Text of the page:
ELLSWORTH — The Maine Ethics Committee on Friday fined the York casino campaign — Question 1 on Tuesday’s election ballot — $500,000 for failing to disclose the true sources of millions of dollars in campaign contributions.
Ethics Committee investigators issued a series of findings and concluding by advising the committee: “Your penalty decision in this matter should be adequate to deter future similar behavior in Maine. More and more money is available nationally to influence state laws through initiatives and referenda. Some advocates have a natural tendency toward protecting their donors from scrutiny. However, Maine has a legitimate governmental interest in preventing the use of shell donors to disguise the true source of money used to influence Maine elections.”
State Rep. Louie Luchini (D-Ellsworth) wrote on Sunday that he was “pleased with the ruling by the Ethics Commission. I think the fine is deserved. Understanding the financing behind Question 1 is essential for Maine voters, and is why we requested this investigation. We now know millions of dollars flowed from Saipan, through a Nevada LLC, into Maine, and over one million contributed from a Japanese corporation. This is a troubling example of out-of-state — and out-of-country — money taking over our citizen initiative process.”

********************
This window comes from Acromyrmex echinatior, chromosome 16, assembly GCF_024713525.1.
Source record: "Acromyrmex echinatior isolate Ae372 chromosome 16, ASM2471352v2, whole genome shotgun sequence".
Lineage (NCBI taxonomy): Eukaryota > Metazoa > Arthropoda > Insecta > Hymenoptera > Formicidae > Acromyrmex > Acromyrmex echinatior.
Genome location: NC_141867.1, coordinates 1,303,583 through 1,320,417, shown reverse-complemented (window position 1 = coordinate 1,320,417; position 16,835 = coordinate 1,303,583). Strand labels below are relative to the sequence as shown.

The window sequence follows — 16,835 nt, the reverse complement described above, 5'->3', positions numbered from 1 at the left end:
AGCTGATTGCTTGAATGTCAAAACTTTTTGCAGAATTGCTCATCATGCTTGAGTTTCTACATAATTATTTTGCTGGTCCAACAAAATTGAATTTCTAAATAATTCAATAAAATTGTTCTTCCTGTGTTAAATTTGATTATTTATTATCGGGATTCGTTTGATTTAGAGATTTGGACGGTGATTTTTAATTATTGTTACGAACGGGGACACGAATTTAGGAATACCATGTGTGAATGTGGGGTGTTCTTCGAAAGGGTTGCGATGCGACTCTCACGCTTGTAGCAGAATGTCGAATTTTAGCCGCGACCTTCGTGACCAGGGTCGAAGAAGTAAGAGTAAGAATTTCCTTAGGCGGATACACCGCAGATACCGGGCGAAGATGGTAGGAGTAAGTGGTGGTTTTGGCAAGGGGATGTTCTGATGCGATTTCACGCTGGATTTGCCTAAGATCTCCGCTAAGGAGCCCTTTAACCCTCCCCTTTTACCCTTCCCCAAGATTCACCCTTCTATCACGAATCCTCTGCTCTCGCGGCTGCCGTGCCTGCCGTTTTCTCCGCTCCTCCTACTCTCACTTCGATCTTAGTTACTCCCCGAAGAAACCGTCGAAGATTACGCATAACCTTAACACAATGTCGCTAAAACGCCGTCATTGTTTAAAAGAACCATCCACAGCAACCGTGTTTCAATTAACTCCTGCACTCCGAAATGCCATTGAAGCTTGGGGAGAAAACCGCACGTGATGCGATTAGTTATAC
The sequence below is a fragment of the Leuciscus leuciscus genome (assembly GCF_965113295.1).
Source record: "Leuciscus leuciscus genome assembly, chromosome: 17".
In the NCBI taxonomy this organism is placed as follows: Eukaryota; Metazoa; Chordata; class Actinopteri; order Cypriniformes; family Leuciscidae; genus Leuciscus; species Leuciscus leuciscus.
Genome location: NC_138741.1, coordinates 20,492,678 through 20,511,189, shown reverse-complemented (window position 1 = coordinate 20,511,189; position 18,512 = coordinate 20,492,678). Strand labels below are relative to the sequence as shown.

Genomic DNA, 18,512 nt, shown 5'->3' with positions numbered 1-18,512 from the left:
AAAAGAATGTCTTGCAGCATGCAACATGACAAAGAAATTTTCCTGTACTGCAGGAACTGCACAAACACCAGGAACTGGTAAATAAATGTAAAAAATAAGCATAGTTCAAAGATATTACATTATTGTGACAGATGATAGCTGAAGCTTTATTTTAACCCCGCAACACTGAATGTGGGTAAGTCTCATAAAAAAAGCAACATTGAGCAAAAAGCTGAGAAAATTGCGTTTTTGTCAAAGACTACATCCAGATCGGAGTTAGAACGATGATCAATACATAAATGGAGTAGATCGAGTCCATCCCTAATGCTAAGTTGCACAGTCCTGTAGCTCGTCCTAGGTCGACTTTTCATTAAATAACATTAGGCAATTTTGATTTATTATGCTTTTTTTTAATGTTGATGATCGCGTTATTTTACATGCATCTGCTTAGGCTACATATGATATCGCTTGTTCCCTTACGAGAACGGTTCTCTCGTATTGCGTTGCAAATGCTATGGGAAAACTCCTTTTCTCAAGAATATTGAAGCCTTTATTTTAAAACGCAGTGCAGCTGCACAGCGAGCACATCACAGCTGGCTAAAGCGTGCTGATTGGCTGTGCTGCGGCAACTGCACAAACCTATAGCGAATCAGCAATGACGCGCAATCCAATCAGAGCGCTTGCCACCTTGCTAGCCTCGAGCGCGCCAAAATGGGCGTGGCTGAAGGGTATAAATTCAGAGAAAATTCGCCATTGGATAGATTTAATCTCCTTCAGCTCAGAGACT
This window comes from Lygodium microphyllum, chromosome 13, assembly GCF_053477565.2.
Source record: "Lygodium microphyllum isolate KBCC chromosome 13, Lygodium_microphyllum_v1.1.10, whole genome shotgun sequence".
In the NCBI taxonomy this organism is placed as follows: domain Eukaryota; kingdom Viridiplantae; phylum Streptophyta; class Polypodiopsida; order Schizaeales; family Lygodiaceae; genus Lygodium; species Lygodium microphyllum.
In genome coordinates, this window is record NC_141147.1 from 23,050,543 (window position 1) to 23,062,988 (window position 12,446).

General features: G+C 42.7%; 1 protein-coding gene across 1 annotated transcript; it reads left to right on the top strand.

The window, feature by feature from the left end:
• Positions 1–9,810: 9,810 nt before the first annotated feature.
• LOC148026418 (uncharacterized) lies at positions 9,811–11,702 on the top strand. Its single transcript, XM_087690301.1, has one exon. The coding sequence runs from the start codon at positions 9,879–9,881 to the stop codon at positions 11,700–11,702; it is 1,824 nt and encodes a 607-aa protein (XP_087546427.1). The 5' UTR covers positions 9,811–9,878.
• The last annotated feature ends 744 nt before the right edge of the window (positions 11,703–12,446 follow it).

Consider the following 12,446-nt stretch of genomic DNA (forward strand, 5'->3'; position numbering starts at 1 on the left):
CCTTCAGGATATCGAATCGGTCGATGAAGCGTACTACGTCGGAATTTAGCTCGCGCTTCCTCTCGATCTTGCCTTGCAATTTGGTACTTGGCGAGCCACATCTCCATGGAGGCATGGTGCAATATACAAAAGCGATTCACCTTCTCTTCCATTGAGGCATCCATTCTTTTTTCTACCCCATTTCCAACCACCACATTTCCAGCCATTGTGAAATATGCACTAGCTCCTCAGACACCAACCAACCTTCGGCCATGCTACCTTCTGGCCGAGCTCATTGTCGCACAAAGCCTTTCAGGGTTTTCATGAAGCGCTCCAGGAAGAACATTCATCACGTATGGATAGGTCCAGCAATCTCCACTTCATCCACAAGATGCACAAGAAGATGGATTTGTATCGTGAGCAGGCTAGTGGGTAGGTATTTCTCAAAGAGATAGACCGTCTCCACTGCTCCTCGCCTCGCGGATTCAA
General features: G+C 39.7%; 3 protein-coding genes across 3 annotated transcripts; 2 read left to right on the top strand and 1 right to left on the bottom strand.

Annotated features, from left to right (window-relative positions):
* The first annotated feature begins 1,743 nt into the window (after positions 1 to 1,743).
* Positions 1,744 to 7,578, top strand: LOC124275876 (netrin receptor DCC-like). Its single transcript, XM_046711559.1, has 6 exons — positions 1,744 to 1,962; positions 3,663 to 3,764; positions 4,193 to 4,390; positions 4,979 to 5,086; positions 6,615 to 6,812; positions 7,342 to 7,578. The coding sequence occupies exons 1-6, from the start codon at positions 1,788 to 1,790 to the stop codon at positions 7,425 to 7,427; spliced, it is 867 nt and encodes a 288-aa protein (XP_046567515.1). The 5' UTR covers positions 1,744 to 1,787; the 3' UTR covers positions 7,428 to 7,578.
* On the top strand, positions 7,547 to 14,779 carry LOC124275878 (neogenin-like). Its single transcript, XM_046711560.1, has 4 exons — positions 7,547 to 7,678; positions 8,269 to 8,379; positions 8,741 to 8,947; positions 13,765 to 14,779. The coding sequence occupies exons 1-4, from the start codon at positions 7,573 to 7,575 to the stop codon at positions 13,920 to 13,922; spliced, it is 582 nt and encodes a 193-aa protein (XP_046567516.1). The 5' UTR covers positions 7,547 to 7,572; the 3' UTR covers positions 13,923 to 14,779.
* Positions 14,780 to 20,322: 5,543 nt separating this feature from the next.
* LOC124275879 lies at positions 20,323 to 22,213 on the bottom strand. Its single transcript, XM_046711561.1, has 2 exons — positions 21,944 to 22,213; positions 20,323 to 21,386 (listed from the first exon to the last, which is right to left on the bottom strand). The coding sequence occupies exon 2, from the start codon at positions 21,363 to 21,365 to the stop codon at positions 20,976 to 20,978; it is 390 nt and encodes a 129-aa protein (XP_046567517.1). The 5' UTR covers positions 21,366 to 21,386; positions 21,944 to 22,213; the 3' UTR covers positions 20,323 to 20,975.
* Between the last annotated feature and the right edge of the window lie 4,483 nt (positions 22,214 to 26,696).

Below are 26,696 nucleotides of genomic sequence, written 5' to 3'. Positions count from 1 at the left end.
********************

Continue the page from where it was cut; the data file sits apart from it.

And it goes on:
The Ethics Commission’s action cited the failure of Lisa Scott, sister of aspiring casino operator Shawn Scott, to disclose the sources of the millions she channeled to the Question 1 effort.
“The staff recommends viewing the failure of Lisa Scott … to disclose the project’s investors as a very serious violation,” the commission report concludes. “Meaningful information was denied to the Maine public, press and policymakers throughout 2016 and early 2017. A strong enforcement response by the commission is not only fair — it is necessary to impress upon these proponents and future ballot question funders that circumvention of Maine’s political transparency laws will not be tolerated and, when discovered, will result in serious financial consequences. This was a reporting failure that should never have happened. The York County casino initiative is not Shawn Scott’s first experience with a political campaign. He has a history of influencing state laws through initiatives to create lucrative commercial gaming opportunities for himself and his business associates. He and fellow investors spent $4.2 million through April 2017 and received professional advice on campaign finance reporting from attorneys, lobbyists and accountants — and still managed not to disclose the two funders of the effort. It is difficult to believe that this was an accident.”